You can't always take your dog on vacation with you, and sometimes that means a trip to the kennel. Many kennels require their guests to be current on the kennel cough vaccine. Though a variety of organisms can cause kennel cough, the bacteria Bordetella bronchiseptica is the most common trigger. A bordetella vaccine containing live organisms can cause a mild case of kennel cough.
Where'd You Get That Nasty Cough?
It's easy for a dog to pick up one of the various infectious agents that cause kennel cough. He may have said hello to an infected dog, shared a water dish with a carrier or even just taken a breath of air where an infected dog recently coughed or sneezed. Given the highly contagious nature of the condition, it's little surprise boarding kennels require the vaccination and that animal shelters often make it part of their protocols.
So Many Irritants, One Nasty Cough
Bordetella bronchiseptica, parainfluenza 2 virus and canine adenovirus type 2 are the primary causes of kennel cough, however, a wide range of secondary bacteria can trigger it, including Staphylococcus, Mycoplasma, Streptococcus and Escherichia coli. When those organisms come together, they get to work irritating the lining of your dog's trachea and upper bronchi. That irritation causes the dry, hacking cough, which is the hallmark of kennel cough.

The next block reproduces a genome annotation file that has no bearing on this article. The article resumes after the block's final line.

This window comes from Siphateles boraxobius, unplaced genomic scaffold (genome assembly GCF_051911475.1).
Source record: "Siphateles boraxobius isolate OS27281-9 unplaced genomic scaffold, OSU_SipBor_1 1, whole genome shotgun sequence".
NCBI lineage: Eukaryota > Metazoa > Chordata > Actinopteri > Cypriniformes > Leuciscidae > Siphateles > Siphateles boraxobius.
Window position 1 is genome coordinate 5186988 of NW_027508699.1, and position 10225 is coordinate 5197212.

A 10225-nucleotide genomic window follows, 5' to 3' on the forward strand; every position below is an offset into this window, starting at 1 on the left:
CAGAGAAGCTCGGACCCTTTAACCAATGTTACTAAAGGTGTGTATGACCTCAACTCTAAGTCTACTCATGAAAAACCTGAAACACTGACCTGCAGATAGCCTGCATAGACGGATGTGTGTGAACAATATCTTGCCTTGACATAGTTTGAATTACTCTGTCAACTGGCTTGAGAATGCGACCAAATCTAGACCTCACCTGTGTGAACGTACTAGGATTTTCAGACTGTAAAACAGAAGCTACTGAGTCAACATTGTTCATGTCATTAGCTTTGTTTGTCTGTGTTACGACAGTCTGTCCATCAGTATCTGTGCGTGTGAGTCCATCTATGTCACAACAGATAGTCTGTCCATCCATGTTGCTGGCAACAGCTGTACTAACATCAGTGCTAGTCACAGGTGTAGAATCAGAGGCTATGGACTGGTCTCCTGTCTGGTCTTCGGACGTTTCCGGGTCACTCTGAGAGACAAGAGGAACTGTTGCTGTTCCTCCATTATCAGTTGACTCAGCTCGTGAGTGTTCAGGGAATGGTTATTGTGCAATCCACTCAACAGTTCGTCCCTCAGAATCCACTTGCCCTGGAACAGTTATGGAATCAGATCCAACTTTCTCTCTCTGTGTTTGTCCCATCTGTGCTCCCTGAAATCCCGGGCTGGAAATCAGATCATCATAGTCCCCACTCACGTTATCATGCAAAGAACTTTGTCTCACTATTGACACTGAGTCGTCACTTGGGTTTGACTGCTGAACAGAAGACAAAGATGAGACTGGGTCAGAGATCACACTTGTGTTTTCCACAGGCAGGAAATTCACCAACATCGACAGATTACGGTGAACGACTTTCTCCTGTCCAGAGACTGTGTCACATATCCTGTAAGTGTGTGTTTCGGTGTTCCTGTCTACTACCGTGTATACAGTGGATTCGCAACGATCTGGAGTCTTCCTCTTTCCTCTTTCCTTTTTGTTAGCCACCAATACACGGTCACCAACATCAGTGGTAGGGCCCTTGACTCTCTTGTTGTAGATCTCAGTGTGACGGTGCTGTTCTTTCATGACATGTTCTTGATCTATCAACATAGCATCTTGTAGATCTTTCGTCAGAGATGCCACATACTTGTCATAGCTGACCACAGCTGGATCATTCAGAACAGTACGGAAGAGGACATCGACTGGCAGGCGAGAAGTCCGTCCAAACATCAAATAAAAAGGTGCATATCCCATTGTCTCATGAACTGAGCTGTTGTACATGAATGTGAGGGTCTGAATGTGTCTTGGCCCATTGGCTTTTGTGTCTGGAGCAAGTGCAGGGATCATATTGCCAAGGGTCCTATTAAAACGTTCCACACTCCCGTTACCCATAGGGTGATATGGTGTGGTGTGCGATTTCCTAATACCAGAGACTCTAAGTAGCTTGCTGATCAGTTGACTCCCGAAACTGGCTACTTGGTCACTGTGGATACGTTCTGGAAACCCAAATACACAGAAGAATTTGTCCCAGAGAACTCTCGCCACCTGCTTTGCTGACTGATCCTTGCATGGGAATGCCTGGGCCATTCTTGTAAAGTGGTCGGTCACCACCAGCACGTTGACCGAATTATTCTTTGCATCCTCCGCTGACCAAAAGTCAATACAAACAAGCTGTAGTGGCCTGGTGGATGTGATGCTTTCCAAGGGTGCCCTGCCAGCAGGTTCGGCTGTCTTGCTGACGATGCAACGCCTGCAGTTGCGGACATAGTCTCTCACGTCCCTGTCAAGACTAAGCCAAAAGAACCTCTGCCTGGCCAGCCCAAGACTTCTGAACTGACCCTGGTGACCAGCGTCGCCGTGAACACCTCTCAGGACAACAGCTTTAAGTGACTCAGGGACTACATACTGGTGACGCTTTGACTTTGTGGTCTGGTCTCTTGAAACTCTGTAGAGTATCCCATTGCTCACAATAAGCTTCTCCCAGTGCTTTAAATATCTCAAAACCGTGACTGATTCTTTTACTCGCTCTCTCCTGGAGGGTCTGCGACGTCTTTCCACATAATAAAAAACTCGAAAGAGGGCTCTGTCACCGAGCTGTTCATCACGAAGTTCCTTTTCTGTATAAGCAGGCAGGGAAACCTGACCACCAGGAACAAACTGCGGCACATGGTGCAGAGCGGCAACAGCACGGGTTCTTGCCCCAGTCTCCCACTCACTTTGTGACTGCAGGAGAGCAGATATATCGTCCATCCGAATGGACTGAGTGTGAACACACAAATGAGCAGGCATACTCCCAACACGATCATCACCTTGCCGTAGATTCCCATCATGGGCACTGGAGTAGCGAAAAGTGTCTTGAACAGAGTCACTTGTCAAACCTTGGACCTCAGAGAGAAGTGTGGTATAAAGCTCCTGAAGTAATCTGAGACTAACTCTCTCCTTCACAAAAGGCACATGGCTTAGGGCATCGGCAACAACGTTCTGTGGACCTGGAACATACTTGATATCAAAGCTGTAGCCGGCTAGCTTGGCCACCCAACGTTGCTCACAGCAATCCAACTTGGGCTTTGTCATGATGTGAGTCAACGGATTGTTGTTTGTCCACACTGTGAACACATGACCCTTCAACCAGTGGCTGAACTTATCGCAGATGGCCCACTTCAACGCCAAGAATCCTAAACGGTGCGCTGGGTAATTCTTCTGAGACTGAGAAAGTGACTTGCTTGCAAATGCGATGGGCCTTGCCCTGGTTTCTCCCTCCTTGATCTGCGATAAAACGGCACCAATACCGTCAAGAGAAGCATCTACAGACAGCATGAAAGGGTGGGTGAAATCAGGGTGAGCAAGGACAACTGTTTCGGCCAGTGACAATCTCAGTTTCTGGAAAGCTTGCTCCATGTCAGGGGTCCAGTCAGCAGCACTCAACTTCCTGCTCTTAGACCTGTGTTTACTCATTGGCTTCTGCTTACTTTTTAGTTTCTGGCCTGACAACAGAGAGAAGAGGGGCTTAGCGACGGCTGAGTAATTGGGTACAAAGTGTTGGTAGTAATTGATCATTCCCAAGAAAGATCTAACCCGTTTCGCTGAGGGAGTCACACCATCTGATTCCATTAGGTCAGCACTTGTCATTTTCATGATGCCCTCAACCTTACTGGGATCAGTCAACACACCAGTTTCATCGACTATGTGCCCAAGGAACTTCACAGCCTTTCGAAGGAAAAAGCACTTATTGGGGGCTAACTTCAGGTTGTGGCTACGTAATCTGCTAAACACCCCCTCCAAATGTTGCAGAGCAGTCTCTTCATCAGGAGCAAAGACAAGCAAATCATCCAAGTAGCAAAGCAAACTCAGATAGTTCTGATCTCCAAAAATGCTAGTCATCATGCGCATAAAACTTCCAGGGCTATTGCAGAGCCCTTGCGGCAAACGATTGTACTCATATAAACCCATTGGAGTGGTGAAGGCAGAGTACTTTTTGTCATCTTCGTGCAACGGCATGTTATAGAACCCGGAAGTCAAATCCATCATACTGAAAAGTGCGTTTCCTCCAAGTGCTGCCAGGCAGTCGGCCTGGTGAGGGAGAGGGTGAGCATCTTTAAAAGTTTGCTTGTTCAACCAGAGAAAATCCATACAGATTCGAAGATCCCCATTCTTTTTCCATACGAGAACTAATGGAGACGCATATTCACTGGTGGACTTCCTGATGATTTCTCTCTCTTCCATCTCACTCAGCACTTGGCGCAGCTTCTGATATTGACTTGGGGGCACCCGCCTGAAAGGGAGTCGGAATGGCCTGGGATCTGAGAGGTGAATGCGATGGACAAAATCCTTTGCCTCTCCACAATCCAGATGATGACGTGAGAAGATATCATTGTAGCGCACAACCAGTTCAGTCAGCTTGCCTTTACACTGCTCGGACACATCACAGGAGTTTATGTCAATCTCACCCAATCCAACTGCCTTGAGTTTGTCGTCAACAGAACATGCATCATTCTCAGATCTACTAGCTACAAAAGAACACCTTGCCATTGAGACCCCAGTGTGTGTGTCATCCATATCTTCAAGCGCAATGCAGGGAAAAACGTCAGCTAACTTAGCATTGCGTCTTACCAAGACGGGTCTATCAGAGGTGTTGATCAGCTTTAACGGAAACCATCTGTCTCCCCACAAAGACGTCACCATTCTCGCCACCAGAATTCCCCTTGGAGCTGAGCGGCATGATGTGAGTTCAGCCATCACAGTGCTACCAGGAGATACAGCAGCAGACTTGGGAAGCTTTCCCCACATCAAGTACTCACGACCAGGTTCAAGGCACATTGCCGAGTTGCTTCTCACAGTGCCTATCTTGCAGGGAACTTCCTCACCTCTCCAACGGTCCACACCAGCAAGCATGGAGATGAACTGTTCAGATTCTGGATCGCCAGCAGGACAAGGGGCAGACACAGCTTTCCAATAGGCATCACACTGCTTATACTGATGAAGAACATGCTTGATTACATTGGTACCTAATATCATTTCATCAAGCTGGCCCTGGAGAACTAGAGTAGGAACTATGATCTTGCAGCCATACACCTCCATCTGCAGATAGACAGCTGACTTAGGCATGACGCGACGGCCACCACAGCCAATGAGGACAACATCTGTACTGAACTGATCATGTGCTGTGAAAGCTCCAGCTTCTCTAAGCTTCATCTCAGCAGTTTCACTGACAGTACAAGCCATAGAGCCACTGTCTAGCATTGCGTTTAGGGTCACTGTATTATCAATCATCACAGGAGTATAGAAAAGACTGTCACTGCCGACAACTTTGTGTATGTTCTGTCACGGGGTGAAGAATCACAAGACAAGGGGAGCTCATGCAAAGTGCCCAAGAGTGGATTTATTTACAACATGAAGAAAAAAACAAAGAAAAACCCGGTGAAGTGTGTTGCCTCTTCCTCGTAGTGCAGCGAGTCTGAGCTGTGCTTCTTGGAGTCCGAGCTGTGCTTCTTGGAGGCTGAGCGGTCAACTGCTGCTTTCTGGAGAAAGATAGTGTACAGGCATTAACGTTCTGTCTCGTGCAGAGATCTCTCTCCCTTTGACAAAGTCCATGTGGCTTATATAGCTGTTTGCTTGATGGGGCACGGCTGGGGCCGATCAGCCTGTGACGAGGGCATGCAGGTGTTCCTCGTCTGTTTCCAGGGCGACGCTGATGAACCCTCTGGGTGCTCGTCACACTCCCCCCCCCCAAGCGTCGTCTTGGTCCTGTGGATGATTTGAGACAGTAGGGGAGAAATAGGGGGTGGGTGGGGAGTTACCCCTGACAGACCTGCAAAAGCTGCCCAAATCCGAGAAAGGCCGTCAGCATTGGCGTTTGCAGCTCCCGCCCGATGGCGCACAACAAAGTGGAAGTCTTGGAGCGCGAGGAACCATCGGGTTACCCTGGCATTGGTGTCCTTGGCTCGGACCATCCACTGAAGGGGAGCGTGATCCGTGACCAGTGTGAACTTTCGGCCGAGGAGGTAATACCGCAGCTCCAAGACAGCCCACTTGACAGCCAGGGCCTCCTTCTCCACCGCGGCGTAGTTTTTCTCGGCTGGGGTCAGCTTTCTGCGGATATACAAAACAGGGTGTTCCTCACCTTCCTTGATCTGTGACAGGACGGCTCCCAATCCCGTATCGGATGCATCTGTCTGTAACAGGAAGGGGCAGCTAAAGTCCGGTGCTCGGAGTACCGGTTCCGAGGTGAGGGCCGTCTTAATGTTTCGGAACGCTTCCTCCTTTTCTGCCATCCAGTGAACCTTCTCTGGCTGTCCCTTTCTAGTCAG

One Vaccination Can't Do it All
It's not possible to vaccinate your dog against all the potential causes of kennel cough because there are too many of them. The vaccine for kennel cough always addresses the most common cause, Bordetella bronchiseptica, and sometimes includes parainfluenza and adenovirus. Other standard vaccinations, such as canine distemper, provide protection against developing kennel cough from other agents. The vaccination can be injected or delivered via a nasal spray.
Vaccination Followed By a Cough
If your dog received a kennel cough vaccination and he's hacking anyway, there are a couple of reasons he may be showing symptoms. Perhaps his vaccine contained live organisms and he's responding to them. It's not unusual for the bordetella vaccine to produce mild or moderate upper respiratory infection symptoms, such as coughing, sneezing, watery eye and nose discharge and a fever. If it's related to the vaccine, symptoms typically appear between two and five days after receiving the vaccine and stick around up to a week. It's also possible your dog picked up kennel cough from one of the various potential agents that aren't included in the vaccination protocol.
Time Heals the Cough
Generally, kennel cough will clear up on its own in one to three weeks. You can make your dog more comfortable by giving him some time in a steamy bathroom, which will soothe his irritated bronchi. Don't smoke around him and make sure he doesn't inhale strong fumes, such as household cleaners. Your vet can recommend or prescribe a cough suppressant to give him some relief. If his appetite or energy level decreases, let your vet know to ensure his cough is actually coming from kennel cough. Finally, make sure he's isolated from other dogs so he doesn't share his cough.